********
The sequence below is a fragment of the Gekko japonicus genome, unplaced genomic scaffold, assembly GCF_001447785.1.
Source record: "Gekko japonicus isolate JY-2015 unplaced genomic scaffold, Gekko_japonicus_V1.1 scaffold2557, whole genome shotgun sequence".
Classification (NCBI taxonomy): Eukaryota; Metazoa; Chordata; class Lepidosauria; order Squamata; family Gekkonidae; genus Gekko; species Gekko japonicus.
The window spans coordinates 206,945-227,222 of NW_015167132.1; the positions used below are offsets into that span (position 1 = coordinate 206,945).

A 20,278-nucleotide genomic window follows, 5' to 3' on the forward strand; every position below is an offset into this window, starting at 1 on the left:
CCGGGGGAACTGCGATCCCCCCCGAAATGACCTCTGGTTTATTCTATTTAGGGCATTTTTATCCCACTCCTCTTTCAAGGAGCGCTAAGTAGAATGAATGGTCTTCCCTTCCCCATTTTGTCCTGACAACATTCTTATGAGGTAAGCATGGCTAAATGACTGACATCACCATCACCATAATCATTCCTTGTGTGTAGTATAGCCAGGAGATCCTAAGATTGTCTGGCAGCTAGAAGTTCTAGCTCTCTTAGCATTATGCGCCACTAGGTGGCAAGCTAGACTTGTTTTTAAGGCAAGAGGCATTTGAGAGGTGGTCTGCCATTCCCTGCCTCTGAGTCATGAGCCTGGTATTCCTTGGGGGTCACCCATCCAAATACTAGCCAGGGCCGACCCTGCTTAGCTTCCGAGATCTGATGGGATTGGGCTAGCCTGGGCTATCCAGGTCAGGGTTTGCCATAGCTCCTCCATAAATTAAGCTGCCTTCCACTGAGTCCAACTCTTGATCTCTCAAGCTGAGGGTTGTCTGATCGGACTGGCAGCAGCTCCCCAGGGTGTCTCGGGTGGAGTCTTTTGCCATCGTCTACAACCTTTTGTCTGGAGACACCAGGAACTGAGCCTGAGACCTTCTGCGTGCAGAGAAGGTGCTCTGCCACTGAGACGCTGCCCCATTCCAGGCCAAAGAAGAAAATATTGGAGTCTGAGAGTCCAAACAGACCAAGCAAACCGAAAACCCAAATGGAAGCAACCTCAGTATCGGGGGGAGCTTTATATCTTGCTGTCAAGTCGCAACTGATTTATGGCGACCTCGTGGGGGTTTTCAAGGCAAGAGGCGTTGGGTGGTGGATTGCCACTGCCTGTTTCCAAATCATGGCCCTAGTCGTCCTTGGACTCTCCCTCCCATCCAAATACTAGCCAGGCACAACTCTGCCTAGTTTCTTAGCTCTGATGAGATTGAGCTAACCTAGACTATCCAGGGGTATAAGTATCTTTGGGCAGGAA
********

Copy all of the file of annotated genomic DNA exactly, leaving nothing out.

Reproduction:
The sequence below is a fragment of the Gekko japonicus genome, unplaced genomic scaffold, assembly GCF_001447785.1.
Source record: "Gekko japonicus isolate JY-2015 unplaced genomic scaffold, Gekko_japonicus_V1.1 scaffold2557, whole genome shotgun sequence".
Classification (NCBI taxonomy): Eukaryota; Metazoa; Chordata; class Lepidosauria; order Squamata; family Gekkonidae; genus Gekko; species Gekko japonicus.
The window spans coordinates 206,945-227,222 of NW_015167132.1; the positions used below are offsets into that span (position 1 = coordinate 206,945).

A 20,278-nucleotide genomic window follows, 5' to 3' on the forward strand; every position below is an offset into this window, starting at 1 on the left:
CCGGGGGAACTGCGATCCCCCCCGAAATGACCTCTGGTTTATTCTATTTAGGGCATTTTTATCCCACTCCTCTTTCAAGGAGCGCTAAGTAGAATGAATGGTCTTCCCTTCCCCATTTTGTCCTGACAACATTCTTATGAGGTAAGCATGGCTAAATGACTGACATCACCATCACCATAATCATTCCTTGTGTGTAGTATAGCCAGGAGATCCTAAGATTGTCTGGCAGCTAGAAGTTCTAGCTCTCTTAGCATTATGCGCCACTAGGTGGCAAGCTAGACTTGTTTTTAAGGCAAGAGGCATTTGAGAGGTGGTCTGCCATTCCCTGCCTCTGAGTCATGAGCCTGGTATTCCTTGGGGGTCACCCATCCAAATACTAGCCAGGGCCGACCCTGCTTAGCTTCCGAGATCTGATGGGATTGGGCTAGCCTGGGCTATCCAGGTCAGGGTTTGCCATAGCTCCTCCATAAATTAAGCTGCCTTCCACTGAGTCCAACTCTTGATCTCTCAAGCTGAGGGTTGTCTGATCGGACTGGCAGCAGCTCCCCAGGGTGTCTCGGGTGGAGTCTTTTGCCATCGTCTACAACCTTTTGTCTGGAGACACCAGGAACTGAGCCTGAGACCTTCTGCGTGCAGAGAAGGTGCTCTGCCACTGAGACGCTGCCCCATTCCAGGCCAAAGAAGAAAATATTGGAGTCTGAGAGTCCAAACAGACCAAGCAAACCGAAAACCCAAATGGAAGCAACCTCAGTATCGGGGGGAGCTTTATATCTTGCTGTCAAGTCGCAACTGATTTATGGCGACCTCGTGGGGGTTTTCAAGGCAAGAGGCGTTGGGTGGTGGATTGCCACTGCCTGTTTCCAAATCATGGCCCTAGTCGTCCTTGGACTCTCCCTCCCATCCAAATACTAGCCAGGCACAACTCTGCCTAGTTTCTTAGCTCTGATGAGATTGAGCTAACCTAGACTATCCAGGGGTATAAGTATCTTTGGGCAGGAA